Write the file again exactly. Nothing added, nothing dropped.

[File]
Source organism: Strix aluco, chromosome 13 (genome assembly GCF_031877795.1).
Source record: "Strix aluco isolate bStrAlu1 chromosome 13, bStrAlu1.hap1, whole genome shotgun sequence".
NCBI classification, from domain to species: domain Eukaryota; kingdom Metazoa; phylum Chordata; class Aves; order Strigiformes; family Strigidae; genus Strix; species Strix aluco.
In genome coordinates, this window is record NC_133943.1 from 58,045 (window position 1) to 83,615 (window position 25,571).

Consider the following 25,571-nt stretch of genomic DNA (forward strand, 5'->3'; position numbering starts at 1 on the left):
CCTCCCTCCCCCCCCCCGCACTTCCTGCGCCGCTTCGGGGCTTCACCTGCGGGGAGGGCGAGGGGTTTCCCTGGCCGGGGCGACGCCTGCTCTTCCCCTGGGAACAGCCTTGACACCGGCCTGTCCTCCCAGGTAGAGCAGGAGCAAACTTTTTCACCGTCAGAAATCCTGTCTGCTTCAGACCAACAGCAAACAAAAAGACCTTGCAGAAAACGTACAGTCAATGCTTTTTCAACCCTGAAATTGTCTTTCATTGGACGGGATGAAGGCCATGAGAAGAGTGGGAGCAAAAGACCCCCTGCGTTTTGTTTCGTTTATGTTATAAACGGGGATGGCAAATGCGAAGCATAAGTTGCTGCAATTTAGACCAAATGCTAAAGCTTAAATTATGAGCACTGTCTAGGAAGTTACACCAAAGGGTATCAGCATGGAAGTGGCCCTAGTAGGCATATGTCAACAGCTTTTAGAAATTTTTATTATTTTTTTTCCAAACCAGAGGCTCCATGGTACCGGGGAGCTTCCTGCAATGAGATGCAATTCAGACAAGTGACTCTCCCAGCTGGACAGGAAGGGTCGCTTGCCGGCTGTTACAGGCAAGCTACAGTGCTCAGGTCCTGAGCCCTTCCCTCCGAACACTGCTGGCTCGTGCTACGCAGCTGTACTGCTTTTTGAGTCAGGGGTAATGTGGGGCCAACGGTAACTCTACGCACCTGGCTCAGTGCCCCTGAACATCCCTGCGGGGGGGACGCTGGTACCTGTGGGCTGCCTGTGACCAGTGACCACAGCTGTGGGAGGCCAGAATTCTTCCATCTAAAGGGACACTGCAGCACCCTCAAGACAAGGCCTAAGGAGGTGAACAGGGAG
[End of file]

Source organism: Strix aluco, chromosome 13 (genome assembly GCF_031877795.1).
Source record: "Strix aluco isolate bStrAlu1 chromosome 13, bStrAlu1.hap1, whole genome shotgun sequence".
NCBI classification, from domain to species: domain Eukaryota; kingdom Metazoa; phylum Chordata; class Aves; order Strigiformes; family Strigidae; genus Strix; species Strix aluco.
In genome coordinates, this window is record NC_133943.1 from 58,045 (window position 1) to 83,615 (window position 25,571).

Consider the following 25,571-nt stretch of genomic DNA (forward strand, 5'->3'; position numbering starts at 1 on the left):
CCTCCCTCCCCCCCCCCGCACTTCCTGCGCCGCTTCGGGGCTTCACCTGCGGGGAGGGCGAGGGGTTTCCCTGGCCGGGGCGACGCCTGCTCTTCCCCTGGGAACAGCCTTGACACCGGCCTGTCCTCCCAGGTAGAGCAGGAGCAAACTTTTTCACCGTCAGAAATCCTGTCTGCTTCAGACCAACAGCAAACAAAAAGACCTTGCAGAAAACGTACAGTCAATGCTTTTTCAACCCTGAAATTGTCTTTCATTGGACGGGATGAAGGCCATGAGAAGAGTGGGAGCAAAAGACCCCCTGCGTTTTGTTTCGTTTATGTTATAAACGGGGATGGCAAATGCGAAGCATAAGTTGCTGCAATTTAGACCAAATGCTAAAGCTTAAATTATGAGCACTGTCTAGGAAGTTACACCAAAGGGTATCAGCATGGAAGTGGCCCTAGTAGGCATATGTCAACAGCTTTTAGAAATTTTTATTATTTTTTTTCCAAACCAGAGGCTCCATGGTACCGGGGAGCTTCCTGCAATGAGATGCAATTCAGACAAGTGACTCTCCCAGCTGGACAGGAAGGGTCGCTTGCCGGCTGTTACAGGCAAGCTACAGTGCTCAGGTCCTGAGCCCTTCCCTCCGAACACTGCTGGCTCGTGCTACGCAGCTGTACTGCTTTTTGAGTCAGGGGTAATGTGGGGCCAACGGTAACTCTACGCACCTGGCTCAGTGCCCCTGAACATCCCTGCGGGGGGGACGCTGGTACCTGTGGGCTGCCTGTGACCAGTGACCACAGCTGTGGGAGGCCAGAATTCTTCCATCTAAAGGGACACTGCAGCACCCTCAAGACAAGGCCTAAGGAGGTGAACAGGGAG